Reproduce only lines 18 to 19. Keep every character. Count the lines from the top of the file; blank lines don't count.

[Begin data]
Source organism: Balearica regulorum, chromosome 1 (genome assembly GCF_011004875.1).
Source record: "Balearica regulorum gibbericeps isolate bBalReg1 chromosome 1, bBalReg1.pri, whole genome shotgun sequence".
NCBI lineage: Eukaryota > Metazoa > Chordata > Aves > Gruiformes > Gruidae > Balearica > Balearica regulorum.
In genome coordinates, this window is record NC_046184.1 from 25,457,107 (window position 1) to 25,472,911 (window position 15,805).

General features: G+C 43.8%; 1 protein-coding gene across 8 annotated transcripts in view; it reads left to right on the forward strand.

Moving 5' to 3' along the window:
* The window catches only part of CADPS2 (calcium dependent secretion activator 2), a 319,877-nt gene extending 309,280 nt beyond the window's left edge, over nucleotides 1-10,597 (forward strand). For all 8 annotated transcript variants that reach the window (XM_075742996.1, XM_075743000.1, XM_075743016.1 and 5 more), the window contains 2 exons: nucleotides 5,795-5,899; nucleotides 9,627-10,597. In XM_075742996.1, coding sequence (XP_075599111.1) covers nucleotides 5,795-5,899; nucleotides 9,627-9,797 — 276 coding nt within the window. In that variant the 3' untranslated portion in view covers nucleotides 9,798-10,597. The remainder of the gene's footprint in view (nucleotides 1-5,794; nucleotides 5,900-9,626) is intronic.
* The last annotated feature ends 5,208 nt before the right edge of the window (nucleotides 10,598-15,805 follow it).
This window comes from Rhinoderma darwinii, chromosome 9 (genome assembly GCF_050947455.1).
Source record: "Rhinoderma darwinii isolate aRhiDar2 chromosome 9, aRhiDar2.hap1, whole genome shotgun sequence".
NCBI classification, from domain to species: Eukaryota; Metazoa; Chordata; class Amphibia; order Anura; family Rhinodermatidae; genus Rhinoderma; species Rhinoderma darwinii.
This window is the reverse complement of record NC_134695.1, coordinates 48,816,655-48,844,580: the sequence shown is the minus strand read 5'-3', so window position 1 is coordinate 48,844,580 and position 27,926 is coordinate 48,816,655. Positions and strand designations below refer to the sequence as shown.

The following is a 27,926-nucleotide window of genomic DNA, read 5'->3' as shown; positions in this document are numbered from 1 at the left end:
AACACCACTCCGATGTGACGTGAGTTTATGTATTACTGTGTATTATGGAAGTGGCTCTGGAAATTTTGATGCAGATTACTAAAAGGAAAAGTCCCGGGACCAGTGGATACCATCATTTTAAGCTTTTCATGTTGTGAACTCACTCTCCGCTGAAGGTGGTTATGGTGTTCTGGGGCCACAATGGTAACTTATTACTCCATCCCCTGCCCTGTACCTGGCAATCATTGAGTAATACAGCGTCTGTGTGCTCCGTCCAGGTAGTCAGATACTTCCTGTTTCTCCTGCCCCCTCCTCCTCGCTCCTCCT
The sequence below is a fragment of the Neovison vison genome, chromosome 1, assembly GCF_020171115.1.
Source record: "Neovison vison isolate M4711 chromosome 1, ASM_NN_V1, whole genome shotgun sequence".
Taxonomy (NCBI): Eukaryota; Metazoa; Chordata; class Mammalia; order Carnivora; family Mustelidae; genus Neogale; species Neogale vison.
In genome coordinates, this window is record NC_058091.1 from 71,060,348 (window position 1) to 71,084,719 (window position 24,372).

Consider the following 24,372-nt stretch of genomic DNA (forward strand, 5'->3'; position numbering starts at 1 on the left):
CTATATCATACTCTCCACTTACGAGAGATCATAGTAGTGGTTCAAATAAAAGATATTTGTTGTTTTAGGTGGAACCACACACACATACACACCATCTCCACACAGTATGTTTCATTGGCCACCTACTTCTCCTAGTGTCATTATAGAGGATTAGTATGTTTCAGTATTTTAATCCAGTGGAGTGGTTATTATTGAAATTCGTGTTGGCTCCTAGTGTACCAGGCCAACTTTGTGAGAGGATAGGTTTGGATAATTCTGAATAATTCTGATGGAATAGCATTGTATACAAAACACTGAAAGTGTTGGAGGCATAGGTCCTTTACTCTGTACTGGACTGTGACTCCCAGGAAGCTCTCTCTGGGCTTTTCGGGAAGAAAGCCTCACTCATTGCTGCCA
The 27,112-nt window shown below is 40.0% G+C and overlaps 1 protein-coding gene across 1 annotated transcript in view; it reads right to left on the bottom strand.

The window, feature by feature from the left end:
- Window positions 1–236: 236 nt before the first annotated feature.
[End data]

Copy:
In genome coordinates, this window is record NC_058091.1 from 71,060,348 (window position 1) to 71,084,719 (window position 24,372).

Consider the following 24,372-nt stretch of genomic DNA (forward strand, 5'->3'; position numbering starts at 1 on the left):